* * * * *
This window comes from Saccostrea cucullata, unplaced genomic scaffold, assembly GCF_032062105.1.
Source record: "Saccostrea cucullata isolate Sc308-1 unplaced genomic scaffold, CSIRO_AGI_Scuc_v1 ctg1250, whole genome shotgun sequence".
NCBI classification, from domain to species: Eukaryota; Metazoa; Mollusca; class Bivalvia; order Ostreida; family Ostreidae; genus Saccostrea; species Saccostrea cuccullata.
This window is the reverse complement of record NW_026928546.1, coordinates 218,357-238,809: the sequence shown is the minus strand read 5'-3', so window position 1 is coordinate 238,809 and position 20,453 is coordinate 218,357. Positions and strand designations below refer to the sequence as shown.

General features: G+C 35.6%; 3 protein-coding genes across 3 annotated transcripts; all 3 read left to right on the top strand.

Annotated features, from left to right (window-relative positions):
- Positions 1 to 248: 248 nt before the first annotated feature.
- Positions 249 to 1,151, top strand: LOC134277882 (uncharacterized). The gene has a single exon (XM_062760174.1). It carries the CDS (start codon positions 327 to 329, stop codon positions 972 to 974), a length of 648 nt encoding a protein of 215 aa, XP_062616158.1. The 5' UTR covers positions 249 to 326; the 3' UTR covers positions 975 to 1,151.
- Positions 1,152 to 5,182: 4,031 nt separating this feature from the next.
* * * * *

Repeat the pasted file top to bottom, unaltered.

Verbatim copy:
This window comes from Saccostrea cucullata, unplaced genomic scaffold, assembly GCF_032062105.1.
Source record: "Saccostrea cucullata isolate Sc308-1 unplaced genomic scaffold, CSIRO_AGI_Scuc_v1 ctg1250, whole genome shotgun sequence".
NCBI classification, from domain to species: Eukaryota; Metazoa; Mollusca; class Bivalvia; order Ostreida; family Ostreidae; genus Saccostrea; species Saccostrea cuccullata.
This window is the reverse complement of record NW_026928546.1, coordinates 218,357-238,809: the sequence shown is the minus strand read 5'-3', so window position 1 is coordinate 238,809 and position 20,453 is coordinate 218,357. Positions and strand designations below refer to the sequence as shown.

General features: G+C 35.6%; 3 protein-coding genes across 3 annotated transcripts; all 3 read left to right on the top strand.

Annotated features, from left to right (window-relative positions):
- Positions 1 to 248: 248 nt before the first annotated feature.
- Positions 249 to 1,151, top strand: LOC134277882 (uncharacterized). The gene has a single exon (XM_062760174.1). It carries the CDS (start codon positions 327 to 329, stop codon positions 972 to 974), a length of 648 nt encoding a protein of 215 aa, XP_062616158.1. The 5' UTR covers positions 249 to 326; the 3' UTR covers positions 975 to 1,151.
- Positions 1,152 to 5,182: 4,031 nt separating this feature from the next.